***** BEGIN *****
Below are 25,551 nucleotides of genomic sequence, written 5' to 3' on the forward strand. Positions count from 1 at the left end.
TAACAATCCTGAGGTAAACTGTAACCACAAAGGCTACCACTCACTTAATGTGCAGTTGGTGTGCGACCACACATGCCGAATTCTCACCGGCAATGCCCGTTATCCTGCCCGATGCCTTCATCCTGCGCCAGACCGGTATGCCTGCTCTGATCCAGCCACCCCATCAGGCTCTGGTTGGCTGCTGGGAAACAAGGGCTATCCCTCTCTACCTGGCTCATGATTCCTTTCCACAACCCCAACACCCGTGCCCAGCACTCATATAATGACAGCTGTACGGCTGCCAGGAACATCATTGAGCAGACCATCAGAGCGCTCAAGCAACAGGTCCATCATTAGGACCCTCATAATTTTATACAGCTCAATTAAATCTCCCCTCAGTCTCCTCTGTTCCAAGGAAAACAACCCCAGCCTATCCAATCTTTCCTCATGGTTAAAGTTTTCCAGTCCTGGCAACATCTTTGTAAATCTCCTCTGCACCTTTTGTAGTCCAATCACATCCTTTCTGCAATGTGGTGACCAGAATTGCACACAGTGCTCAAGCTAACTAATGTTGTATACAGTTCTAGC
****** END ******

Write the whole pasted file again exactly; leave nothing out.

Below are 25,551 nucleotides of genomic sequence, written 5' to 3' on the forward strand. Positions count from 1 at the left end.
TAACAATCCTGAGGTAAACTGTAACCACAAAGGCTACCACTCACTTAATGTGCAGTTGGTGTGCGACCACACATGCCGAATTCTCACCGGCAATGCCCGTTATCCTGCCCGATGCCTTCATCCTGCGCCAGACCGGTATGCCTGCTCTGATCCAGCCACCCCATCAGGCTCTGGTTGGCTGCTGGGAAACAAGGGCTATCCCTCTCTACCTGGCTCATGATTCCTTTCCACAACCCCAACACCCGTGCCCAGCACTCATATAATGACAGCTGTACGGCTGCCAGGAACATCATTGAGCAGACCATCAGAGCGCTCAAGCAACAGGTCCATCATTAGGACCCTCATAATTTTATACAGCTCAATTAAATCTCCCCTCAGTCTCCTCTGTTCCAAGGAAAACAACCCCAGCCTATCCAATCTTTCCTCATGGTTAAAGTTTTCCAGTCCTGGCAACATCTTTGTAAATCTCCTCTGCACCTTTTGTAGTCCAATCACATCCTTTCTGCAATGTGGTGACCAGAATTGCACACAGTGCTCAAGCTAACTAATGTTGTATACAGTTCTAGC